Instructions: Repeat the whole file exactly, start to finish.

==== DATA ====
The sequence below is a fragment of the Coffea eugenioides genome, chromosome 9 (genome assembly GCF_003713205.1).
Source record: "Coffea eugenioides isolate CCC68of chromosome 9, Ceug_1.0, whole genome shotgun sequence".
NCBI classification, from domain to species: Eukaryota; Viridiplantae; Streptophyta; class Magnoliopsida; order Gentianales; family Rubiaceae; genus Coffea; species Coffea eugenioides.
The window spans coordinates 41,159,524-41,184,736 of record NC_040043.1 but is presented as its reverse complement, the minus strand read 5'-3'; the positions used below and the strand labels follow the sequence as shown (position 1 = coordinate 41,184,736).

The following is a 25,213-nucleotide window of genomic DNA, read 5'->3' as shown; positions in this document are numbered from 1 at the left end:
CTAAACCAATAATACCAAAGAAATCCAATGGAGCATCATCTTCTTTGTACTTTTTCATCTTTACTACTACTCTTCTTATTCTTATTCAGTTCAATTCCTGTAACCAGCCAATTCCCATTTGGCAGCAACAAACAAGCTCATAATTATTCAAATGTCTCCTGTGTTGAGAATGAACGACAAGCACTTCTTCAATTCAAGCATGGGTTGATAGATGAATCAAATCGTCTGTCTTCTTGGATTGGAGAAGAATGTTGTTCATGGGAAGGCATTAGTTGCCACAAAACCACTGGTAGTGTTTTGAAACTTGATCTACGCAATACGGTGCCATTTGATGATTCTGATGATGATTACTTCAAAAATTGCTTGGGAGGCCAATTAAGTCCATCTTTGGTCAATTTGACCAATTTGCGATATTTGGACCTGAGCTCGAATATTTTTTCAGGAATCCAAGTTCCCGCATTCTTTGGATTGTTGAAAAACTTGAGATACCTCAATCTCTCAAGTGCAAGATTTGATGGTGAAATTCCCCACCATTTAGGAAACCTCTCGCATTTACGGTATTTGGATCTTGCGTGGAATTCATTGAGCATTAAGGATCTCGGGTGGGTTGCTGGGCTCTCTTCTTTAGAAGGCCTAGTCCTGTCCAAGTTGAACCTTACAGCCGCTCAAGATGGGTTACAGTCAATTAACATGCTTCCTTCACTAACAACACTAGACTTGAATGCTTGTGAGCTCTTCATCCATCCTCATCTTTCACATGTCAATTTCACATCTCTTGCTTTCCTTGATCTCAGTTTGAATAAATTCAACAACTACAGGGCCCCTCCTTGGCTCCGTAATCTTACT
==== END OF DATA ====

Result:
The sequence below is a fragment of the Coffea eugenioides genome, chromosome 9 (genome assembly GCF_003713205.1).
Source record: "Coffea eugenioides isolate CCC68of chromosome 9, Ceug_1.0, whole genome shotgun sequence".
NCBI classification, from domain to species: Eukaryota; Viridiplantae; Streptophyta; class Magnoliopsida; order Gentianales; family Rubiaceae; genus Coffea; species Coffea eugenioides.
The window spans coordinates 41,159,524-41,184,736 of record NC_040043.1 but is presented as its reverse complement, the minus strand read 5'-3'; the positions used below and the strand labels follow the sequence as shown (position 1 = coordinate 41,184,736).

The following is a 25,213-nucleotide window of genomic DNA, read 5'->3' as shown; positions in this document are numbered from 1 at the left end:
CTAAACCAATAATACCAAAGAAATCCAATGGAGCATCATCTTCTTTGTACTTTTTCATCTTTACTACTACTCTTCTTATTCTTATTCAGTTCAATTCCTGTAACCAGCCAATTCCCATTTGGCAGCAACAAACAAGCTCATAATTATTCAAATGTCTCCTGTGTTGAGAATGAACGACAAGCACTTCTTCAATTCAAGCATGGGTTGATAGATGAATCAAATCGTCTGTCTTCTTGGATTGGAGAAGAATGTTGTTCATGGGAAGGCATTAGTTGCCACAAAACCACTGGTAGTGTTTTGAAACTTGATCTACGCAATACGGTGCCATTTGATGATTCTGATGATGATTACTTCAAAAATTGCTTGGGAGGCCAATTAAGTCCATCTTTGGTCAATTTGACCAATTTGCGATATTTGGACCTGAGCTCGAATATTTTTTCAGGAATCCAAGTTCCCGCATTCTTTGGATTGTTGAAAAACTTGAGATACCTCAATCTCTCAAGTGCAAGATTTGATGGTGAAATTCCCCACCATTTAGGAAACCTCTCGCATTTACGGTATTTGGATCTTGCGTGGAATTCATTGAGCATTAAGGATCTCGGGTGGGTTGCTGGGCTCTCTTCTTTAGAAGGCCTAGTCCTGTCCAAGTTGAACCTTACAGCCGCTCAAGATGGGTTACAGTCAATTAACATGCTTCCTTCACTAACAACACTAGACTTGAATGCTTGTGAGCTCTTCATCCATCCTCATCTTTCACATGTCAATTTCACATCTCTTGCTTTCCTTGATCTCAGTTTGAATAAATTCAACAACTACAGGGCCCCTCCTTGGCTCCGTAATCTTACT